writing << music

[originally published in Smoke magazine]

the king’s redemption [cover feature]

T.I., Smoke Magazine CoverIn this first decade of the new millennium, few musicians can boast the success or the controversy of Atlanta’s Clifford Joseph Harris, Jr. The rapper, actor, and one-man brand has been known by several names over the years. Growing up, his family nicknamed him “Tip” after his great grandfather, which he adapted to T.I.P as his nom de rap when he started rhyming as a teenager. In 2001 his first record deal landed him on the same label as veteran emcee Q-Tip, so to avoid confusion with his more senior labelmate, T.I.P. was asked to alter his name to the two-letter moniker that he is best known by today: T.I. With the release of his first album, T.I. was christened the “Jay-Z of the South” by bespectacled hitmaker producer Pharrell, but it wouldn’t be long until T.I. promoted himself to a more select role: “King of the South.” Modesty and the rap game have never been great friends.

But unlike the deafening self-aggrandizing of the hip-hop echo chamber, where a lot of loud barking comes from a lot of little dogs, T.I. had the resume to back his new, elite title. A short rundown: he is the founder and CEO of his own Grand Hustle Records; he is the recipient of numerous Grammy, Billboard, and BET awards; he’s recorded hit songs with true super-duper stars like Kanye West, Rihanna, and Justin Timberlake; he’s managed to go platinum in the era of file-sharing, numerous times; and according to the ladyfolk I had in asking distance, he’s not too hard on the eyes. T.I. has also made the move into the world of acting, landing roles in the film ATL; appearing alongside Denzel Washington in the great American Gangster; and is executive producing and acting in this summer’s Takers where he rounds out a true all-star cast that includes Matt Dillon, Idris Elba, and Hayden Christensen, among others.

When making the transition into new ventures in life or business, T.I.—who sometimes sounds more like a self-help book written in the first person than the thug persona he’s more famous for—is always open to advice. “I never thought I knew it all,” he describes to Smoke with his syrupy drawl and unmistakably southern emphases (“business” is pronounced bee-iz-ness, the word “is” is mined for a extra syllables that few other accents could muster). “So, whenever I have the opportunity to be around people who have made it to where I am trying to be, I take their advice—sometimes even when I don’t agree with what they say. Because I know somewhere in there is the key to get to where I’m going. In regards to acting, Denzel was cool enough to sit down with me and chop it up on American Gangster. One thing I took away from him was when he told me ‘Do the thing that made them call you for the job. Do you.’”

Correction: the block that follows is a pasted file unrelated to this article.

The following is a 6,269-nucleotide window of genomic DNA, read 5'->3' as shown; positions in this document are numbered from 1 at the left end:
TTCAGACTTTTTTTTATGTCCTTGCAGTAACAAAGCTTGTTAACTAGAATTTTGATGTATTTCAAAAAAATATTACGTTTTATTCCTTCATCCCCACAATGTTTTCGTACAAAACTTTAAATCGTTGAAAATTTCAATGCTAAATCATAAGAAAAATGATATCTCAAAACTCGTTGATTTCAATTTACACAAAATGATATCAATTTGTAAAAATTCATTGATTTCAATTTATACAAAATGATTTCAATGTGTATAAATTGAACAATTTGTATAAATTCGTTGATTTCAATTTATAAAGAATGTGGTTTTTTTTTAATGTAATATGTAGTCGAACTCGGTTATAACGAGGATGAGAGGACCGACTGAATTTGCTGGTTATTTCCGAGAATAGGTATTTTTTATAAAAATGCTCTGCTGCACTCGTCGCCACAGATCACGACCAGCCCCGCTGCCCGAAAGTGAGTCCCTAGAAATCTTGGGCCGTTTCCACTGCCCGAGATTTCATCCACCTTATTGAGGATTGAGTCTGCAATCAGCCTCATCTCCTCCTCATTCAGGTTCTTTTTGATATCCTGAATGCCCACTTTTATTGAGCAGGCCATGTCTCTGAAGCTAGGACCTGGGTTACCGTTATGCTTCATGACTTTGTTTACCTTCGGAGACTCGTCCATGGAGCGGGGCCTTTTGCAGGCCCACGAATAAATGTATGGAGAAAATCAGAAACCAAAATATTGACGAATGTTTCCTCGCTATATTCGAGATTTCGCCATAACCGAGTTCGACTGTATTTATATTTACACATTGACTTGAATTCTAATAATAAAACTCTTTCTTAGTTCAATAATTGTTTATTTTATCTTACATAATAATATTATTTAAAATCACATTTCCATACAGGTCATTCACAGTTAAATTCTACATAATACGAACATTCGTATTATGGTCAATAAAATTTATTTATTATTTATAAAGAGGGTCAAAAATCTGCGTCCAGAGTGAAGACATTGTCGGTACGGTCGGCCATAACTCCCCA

Of course, this art of the “do you” wasn’t exactly new to T.I. It’s that subtle mixture of biography and personal mythologizing (with just a twist of embellishment) that hip-hop empires are built on. T.I’s story begins in the Bankhead neighborhood of Atlanta where he was raised by his grandparents. He soon found himself on the wrong side of the law as a small time drug dealer who by age 14 was already weaving in and out of correctional facilities. Eventually he turned his attention to rhyming and began to make his mark as a mixtape bard of Dixieland street life. Along with a few other notables, T.I. was one of the leaders of the new southern hip-hop explosion, a phenomenon he describes as being “more about the skills behind the words than the words themselves. In New York, it’s about actual articulation of lyrics, but in the south it’s about feeling the vibe. It’s like, I ain’t even saying this correctly but you know what I’m saying. You get a fix on what I’m feeling.” And millions of fans have gotten a fix on what T.I. is feeling. Such as on 2006’s Grammy certified smash “What You Know” featuring an epic synth hook underpinning T.I.’s signature brand of slangy braggadocio, backed by an overdubbed chorus of T.I.s—an army of T.I.s—chirping in with Eh-OHs and Yeeeahs throughout the track. One of the best hip-hop tracks of aughts.

Fast-forward to today, T.I. can be found at A-list gatherings clinking glasses with glitterati and industry movers, gracing the covers of various magazines, or hamming it up on the talk show circuit with Larry, Ellen, and Howard. But what this former hustler is most notorious for is the part of his life he now wants to get farthest away from.

Even as this neighborhood troublemaker evolved into a genuine global superstar, he would find the destructive parts of his past were never too far behind. A close friend of his was shot and killed outside a post-concert show in 2006. And with hip-hop’s recent history, T.I. took understandable (and what would become regrettable) decisions to protect himself. In 2007, just hours before the BET Hip-Hop Awards in his hometown of Atlanta, T.I. was arrested on federal weapons charges after his bodyguard purchased automatic weapons and silencers from an undercover federal agent. After submitting a plea bargain, T.I. agreed to a fine and a reduced sentence. So, in May of 2009, arguably one of the biggest stars in the world began his sentence of a year and a day in federal prison.